Granville New Homes, South Kilburn

Project date: 2005-2007

As part of a major regeneration programme, The Glass-House was appointed by Brent Council to support the creation of a design process for the development of new housing and community spaces, that would involve and empower residents in decision-making and engage the wider community,

South Kilburn Granville New Homes forms part of the large scale regeneration of South Kilburn by Brent Council to provide thousands of new homes and improve local spaces and services in north-west London.

Brent Council were keen to involve local residents in the regeneration process and initiated a resident steering group to work with in the development of 140 new homes of mixed tenure, the re-provision of the Tabot Youth Centre and the creation of a new pocket park. The Glass-House was invited to support the resident steering group, local NDC and Brent Council staff with a series of learning and training activities, and to provide independent advice and enabling.

Support to Granville New Homes

Residents and council staff on a study visit to Holland

In a pilot project for our long-established Study Tours, we developed a study visit to Holland for the resident steering group and Brent Council to learn from, and be inspired by, contemporary European architecture. The visit generated innovative design ideas which can be seen in the finished housing that was developed.

We also delivered a series of hands-on workshops to help the resident steering group better understand the design and planning process and gain a range of technical skills and knowledge (in design, engineering, legal and contractual issues) to contribute to the process.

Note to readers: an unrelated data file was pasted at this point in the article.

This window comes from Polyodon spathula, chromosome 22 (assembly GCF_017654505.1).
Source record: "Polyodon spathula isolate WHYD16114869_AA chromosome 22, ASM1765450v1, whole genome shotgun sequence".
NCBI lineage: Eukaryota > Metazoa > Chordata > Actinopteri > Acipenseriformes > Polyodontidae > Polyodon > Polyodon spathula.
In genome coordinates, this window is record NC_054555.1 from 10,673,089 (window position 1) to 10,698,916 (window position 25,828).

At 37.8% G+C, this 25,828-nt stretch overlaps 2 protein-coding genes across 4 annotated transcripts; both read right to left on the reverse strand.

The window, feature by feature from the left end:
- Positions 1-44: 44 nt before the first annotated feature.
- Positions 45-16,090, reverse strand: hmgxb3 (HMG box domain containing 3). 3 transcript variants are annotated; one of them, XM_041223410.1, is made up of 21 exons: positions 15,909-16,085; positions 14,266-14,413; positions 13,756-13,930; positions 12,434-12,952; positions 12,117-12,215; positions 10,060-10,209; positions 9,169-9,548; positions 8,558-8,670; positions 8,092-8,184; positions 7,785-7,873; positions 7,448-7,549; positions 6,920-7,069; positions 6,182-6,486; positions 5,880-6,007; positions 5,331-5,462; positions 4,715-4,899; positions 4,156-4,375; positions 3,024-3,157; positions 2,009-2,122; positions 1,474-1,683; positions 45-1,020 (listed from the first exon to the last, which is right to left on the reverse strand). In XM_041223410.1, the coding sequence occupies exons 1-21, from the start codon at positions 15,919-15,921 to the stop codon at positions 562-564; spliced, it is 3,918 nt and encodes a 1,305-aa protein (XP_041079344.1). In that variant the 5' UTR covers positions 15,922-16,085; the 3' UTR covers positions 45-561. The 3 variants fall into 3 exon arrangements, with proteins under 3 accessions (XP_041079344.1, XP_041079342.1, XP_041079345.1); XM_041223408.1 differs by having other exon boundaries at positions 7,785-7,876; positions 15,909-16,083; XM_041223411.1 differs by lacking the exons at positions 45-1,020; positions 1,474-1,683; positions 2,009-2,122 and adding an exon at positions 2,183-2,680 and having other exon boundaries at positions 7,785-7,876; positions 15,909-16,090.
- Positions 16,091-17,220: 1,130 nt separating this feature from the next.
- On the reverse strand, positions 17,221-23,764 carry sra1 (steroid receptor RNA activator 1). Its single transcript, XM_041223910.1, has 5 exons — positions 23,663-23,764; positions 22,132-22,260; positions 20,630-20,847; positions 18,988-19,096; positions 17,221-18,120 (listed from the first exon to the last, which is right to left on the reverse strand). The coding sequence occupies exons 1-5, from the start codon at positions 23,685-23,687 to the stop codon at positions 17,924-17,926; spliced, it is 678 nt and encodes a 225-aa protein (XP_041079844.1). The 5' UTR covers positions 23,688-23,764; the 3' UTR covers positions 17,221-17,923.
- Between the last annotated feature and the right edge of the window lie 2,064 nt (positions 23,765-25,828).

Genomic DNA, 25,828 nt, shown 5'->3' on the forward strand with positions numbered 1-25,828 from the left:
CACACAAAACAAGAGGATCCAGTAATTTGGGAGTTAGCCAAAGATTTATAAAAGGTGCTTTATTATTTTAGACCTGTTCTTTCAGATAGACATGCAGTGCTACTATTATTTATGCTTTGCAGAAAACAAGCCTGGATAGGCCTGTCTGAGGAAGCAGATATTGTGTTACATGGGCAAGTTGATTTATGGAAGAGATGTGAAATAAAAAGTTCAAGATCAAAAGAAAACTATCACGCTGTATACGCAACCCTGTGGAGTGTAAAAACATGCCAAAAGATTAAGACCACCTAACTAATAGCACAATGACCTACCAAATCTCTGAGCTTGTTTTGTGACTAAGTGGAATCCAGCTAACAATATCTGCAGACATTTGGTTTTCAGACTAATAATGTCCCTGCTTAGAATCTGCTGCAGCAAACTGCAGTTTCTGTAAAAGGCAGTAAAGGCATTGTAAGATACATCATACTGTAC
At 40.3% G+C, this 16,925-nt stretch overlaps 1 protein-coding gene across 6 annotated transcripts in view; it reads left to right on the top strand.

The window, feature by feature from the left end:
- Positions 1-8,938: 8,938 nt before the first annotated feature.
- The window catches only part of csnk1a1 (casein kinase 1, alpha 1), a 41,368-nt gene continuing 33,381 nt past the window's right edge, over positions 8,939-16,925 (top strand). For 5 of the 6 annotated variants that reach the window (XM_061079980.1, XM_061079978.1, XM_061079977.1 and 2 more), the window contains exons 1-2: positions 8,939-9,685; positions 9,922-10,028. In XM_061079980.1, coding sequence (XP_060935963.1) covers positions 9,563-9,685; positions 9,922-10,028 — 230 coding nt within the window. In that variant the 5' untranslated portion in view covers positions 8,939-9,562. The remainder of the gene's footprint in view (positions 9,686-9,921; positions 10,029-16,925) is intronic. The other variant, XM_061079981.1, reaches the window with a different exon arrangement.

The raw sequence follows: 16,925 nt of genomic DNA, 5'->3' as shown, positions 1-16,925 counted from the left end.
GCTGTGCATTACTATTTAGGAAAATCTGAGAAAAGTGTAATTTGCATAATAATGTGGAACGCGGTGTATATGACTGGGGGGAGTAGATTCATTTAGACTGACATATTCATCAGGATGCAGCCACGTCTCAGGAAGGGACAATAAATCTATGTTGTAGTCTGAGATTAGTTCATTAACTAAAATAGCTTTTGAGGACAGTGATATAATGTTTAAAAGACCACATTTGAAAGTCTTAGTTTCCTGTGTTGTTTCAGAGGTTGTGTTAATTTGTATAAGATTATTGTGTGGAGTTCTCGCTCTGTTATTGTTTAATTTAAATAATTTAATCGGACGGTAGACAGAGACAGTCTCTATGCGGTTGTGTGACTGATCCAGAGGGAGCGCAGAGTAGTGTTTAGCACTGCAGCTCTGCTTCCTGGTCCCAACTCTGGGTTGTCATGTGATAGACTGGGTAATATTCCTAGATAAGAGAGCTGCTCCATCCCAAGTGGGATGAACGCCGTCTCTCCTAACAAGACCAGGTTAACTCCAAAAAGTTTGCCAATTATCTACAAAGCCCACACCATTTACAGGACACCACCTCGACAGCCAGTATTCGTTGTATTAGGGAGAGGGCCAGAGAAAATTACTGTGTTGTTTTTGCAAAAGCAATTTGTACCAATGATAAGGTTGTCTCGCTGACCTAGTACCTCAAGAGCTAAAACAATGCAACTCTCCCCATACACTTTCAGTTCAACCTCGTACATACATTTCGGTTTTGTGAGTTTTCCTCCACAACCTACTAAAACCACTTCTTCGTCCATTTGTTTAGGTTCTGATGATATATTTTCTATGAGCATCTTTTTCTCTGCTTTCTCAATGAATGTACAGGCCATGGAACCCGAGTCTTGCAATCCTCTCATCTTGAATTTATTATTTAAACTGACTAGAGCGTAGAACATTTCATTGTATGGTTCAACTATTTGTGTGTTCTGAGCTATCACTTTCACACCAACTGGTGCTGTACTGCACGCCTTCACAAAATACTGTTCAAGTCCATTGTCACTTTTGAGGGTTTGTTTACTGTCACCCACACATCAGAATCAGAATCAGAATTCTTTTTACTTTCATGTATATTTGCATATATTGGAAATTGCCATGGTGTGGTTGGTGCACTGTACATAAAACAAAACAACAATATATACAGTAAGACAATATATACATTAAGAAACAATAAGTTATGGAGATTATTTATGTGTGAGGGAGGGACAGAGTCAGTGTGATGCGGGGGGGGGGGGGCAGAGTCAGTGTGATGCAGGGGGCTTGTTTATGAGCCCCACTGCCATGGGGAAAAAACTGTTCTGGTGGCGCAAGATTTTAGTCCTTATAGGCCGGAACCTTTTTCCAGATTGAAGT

The group played an active and informed role in the selection and briefing of the appointed project architects, Levitt Bernstein. They became ambassadors for the project, helping to demystify the whole process for the wider community in the wider engagement that took place (e.g. public exhibition of scheme designs).

A great example of community participation rather than consultation, this project  illustrates what can be achieved if the community are involved rather than just asked.

Residents moved into their new homes in 2010 and feedback has been overwhelmingly positive. Residents involved in the design process are still passionate and articulate advocates for a collaborative approach to how local authorities undertake regeneration and provide new housing for local people.

Inspiring others
Since its completion, Brent Council along with Brent Housing Partnership and GNH residents have welcomed community groups and housing professionals on series of study visits organised by The Glass-House to learn from this exemplary project. These have included a group of planning and design officers on a visit from Korea to learn from UK good practice.

Granville New Homes Hosted Study Tour 2013

Housing professionals on a study tour to Granville New Homes in 2013

Design quality
Granville New Homes has been widely acknowledged for the quality of its design (e.g. CABE case study). The development by Levitt Bernstein architects won a 2009 Building for Life Award and was shortlisted for the Housing Design Awards 2006, RIBA Sustainability Award 2006 and RIBA Awards 2010.

Participatory design champions
Robert Johnson
(formely of London Borough of Brent and Project Director, South Kilburn Housing Project Team):

“Residents’ ability and confidence to participate in procurement, design development and project implementation has been greatly heightened and we have a very “clued up” group who will undoubtedly make important contributions to forthcoming projects.”

Robert continued to champion a participatory approach to regeneration in his work with Brent Council. In 2014, Robert joined The Glass-House Board of Trustees where he contributes his wide-ranging expertise in local government and development processes to our strategic direction.

Angela Moore: In 2014, we invited Angela Moore, Steering group member and manager of the Tabot Centre, to join the panel for our London debate, ‘Can housing be a catalyst for great places?’, where she spoke of the value of involving the community from the beginning of the process:

“If the foundation upon which a place is built is great, then the place will be great.”

Levitt Bernstein: The architects were impressed with the resident team, with Michael Holms Coats, Levitt Bernstein saying:

“We have rarely had the benefit of consulting a representative group so clearly able to engage directly, effectively and authentically with the key issues involved.”